German exports shift from US to China

German exports in January rose 24.2 percent from a year earlier, pushing the country's trade surplus higher, while China overtook the Untied States as the leading importer of German goods, official figures showed Thursday.

German exports shift from US to China
Photo: DPA

Compared with December, however, exports fell 1.0 percent although analysts said the drop was likely to be temporary and noted a landmark shift in shipments to China.

“This setback at the start of the year is unlikely to change the fact that exports will remain the major driver of the German upswing this year,” Commerzbank analyst Ulrike Rondorf said.

Imports in January compared with December, meanwhile, were up 2.3 percent.

On an annual basis to January, German exports totalled €78.5 billion ($108.7 billion), with imports up 24.1 percent on the year to €68.4 billion, producing a trade surplus of €10.1 billion, up from €8.1 billion in January 2010, the Destatis statistics office said.

The trade surplus was below an average analyst forecast of €12 billion compiled by Dow Jones Newswires.

Analysts said the month-on-month decline in exports should not mark the start of a trend unless a freight train drivers strike becomes entrenched and a stronger euro weighs on the competitive position of German goods.

Meanwhile, “for the first time ever, German companies shipped more goods to China (including Hong Kong) than to the US,” UniCredit chief German economist Andreas Rees noted.

“According to our calculations, the export share to China including Hong Kong was 6.6 percent in December 2010 … compared to 6.5 percent to the US.”

He called the shift “a turning point in German economic history” but also noted that any cooling of the Chinese economy would quickly affect Germany as well.

Exports to the United States and especially other members of the 17-nation eurozone should help Germany continue to grow, however.

Some of Germany’s eurozone partners charge that its persistent trade surplus comes at their expense because the country does not consume enough of their goods, but the rise in imports this time was likely due to higher oil prices.

Figures provided by the German central bank showed the current account, a broader picture of trade in goods and services along with financial transfers, had a surplus of €7.2 billion in January.

One year earlier it stood at 5.6 billion euros.


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German consumer prices set to rise steeply amid war in Ukraine

Russia's war in Ukraine is slowing down the economy and accelerating inflation in Germany, the Ifo Institute has claimed.

German consumer prices set to rise steeply amid war in Ukraine

According to the Munich-based economics institute, inflation is expected to rise from 5.1 to 6.1 percent in March. This would be the steepest rise in consumer prices since 1982.

Over the past few months, consumers in Germany have already had to battle with huge hikes in energy costs, fuel prices and increases in the price of other everyday commodities.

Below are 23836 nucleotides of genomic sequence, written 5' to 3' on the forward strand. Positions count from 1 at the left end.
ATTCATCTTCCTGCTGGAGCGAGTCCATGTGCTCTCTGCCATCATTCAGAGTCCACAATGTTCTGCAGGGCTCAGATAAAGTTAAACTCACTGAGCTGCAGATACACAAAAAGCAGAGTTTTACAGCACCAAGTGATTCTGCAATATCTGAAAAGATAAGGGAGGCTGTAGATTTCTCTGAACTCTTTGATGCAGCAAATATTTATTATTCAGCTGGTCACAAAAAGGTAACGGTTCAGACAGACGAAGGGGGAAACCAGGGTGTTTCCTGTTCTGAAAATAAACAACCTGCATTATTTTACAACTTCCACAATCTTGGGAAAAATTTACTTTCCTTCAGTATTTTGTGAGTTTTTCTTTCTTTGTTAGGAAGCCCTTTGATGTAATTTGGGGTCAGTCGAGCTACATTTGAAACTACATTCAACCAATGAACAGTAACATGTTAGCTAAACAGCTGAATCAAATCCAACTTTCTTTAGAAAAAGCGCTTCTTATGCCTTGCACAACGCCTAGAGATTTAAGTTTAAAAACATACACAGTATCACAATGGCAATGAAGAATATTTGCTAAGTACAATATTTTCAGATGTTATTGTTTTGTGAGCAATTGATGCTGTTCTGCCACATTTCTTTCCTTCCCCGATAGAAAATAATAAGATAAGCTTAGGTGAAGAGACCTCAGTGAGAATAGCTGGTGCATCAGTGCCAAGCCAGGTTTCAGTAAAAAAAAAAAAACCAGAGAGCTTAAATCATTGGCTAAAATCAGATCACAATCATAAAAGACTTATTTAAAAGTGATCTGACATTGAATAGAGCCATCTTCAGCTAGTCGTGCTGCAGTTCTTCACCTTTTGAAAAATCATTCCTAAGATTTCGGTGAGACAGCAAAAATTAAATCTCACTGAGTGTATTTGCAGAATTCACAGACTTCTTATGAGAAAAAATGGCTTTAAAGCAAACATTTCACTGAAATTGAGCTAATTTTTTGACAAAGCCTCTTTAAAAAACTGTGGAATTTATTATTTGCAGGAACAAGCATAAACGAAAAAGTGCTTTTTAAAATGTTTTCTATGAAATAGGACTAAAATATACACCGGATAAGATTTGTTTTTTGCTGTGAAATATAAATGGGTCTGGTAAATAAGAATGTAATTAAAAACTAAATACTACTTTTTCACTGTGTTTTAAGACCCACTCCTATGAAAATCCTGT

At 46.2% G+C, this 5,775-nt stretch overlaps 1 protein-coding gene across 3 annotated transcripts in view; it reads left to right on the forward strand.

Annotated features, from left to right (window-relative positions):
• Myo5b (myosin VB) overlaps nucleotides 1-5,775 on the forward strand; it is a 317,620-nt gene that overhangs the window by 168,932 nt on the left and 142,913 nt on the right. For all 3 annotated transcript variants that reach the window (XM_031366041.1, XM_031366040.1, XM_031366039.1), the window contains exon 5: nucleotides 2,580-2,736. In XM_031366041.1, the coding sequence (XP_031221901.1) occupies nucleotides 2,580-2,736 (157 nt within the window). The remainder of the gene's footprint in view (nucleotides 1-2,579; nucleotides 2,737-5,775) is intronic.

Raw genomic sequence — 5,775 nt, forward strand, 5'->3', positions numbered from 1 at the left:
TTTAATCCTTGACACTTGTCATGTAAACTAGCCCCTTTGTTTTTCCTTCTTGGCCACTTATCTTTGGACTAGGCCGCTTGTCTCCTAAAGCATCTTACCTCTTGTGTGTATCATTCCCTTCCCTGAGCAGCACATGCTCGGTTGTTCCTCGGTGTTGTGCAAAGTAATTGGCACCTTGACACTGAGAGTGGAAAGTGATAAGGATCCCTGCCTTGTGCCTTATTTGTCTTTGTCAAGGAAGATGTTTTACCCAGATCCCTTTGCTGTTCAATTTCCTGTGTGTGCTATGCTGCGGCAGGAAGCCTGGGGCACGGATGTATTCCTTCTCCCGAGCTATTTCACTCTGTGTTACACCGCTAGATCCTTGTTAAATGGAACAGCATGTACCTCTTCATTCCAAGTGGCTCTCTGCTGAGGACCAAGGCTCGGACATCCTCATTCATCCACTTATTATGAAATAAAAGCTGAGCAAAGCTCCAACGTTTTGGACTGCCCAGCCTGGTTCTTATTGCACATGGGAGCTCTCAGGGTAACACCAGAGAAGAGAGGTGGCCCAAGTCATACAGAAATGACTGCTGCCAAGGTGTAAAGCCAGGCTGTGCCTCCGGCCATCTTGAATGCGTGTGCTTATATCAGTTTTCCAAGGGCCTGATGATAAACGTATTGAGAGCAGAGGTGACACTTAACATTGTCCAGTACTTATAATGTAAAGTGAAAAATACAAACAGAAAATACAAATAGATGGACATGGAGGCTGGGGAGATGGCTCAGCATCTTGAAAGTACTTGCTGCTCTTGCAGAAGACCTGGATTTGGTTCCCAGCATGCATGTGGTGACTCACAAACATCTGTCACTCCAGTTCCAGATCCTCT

With Russia and Ukraine representing major suppliers of wheat and grain, further price rises in the food market are also expected, putting an additional strain on tight incomes. 

At the same time, the ongoing conflict is set to put a dampener on the country’s annual growth forecasts. 

“We only expect growth of between 2.2 and 3.1 percent this year,” Ifo’s head of economic research Timo Wollmershäuser said on Wednesday. 

Due to the increase in the cost of living, consumers in Germany could lose around €6 billion in purchasing power by the end of March alone.

With public life in Germany returning to normal and manufacturers’ order books filling up, a significant rebound in the economy was expected this year. 

But the war “is dampening the economy through significantly higher commodity prices, sanctions, increasing supply bottlenecks for raw materials and intermediate products as well as increased economic uncertainty”, Wollmershäuser said.

Because of the current uncertainly, the Ifo Institute calculated two separate forecasts for the upcoming year.

In the optimistic scenario, the price of oil falls gradually from the current €101 per barrel to €82 by the end of the year, and the price of natural gas falls in parallel.

In the pessimistic scenario, the oil price rises to €140 per barrel by May and only then falls to €122 by the end of the year.

Energy costs have a particularly strong impact on private consumer spending.

They could rise between 3.7 and 5 percent, depending on the developments in Ukraine, sanctions on Russia and the German government’s ability to source its energy. 

On Wednesday, German media reported that the government was in the process of thrashing out an additional set of measures designed to support consumers with their rising energy costs.

The hotly debated measures are expected to be finalised on Wednesday evening and could include increased subsidies, a mobility allowance, a fuel rebate and a child bonus for families. 

READ ALSO: KEY POINTS: Germany’s proposals for future energy price relief

In one piece of positive news, the number of unemployed people in Germany should fall to below 2.3 million, according to the Ifo Institute.

However, short-time work, known as Kurzarbeit in German, is likely to increase significantly in the pessimistic scenario.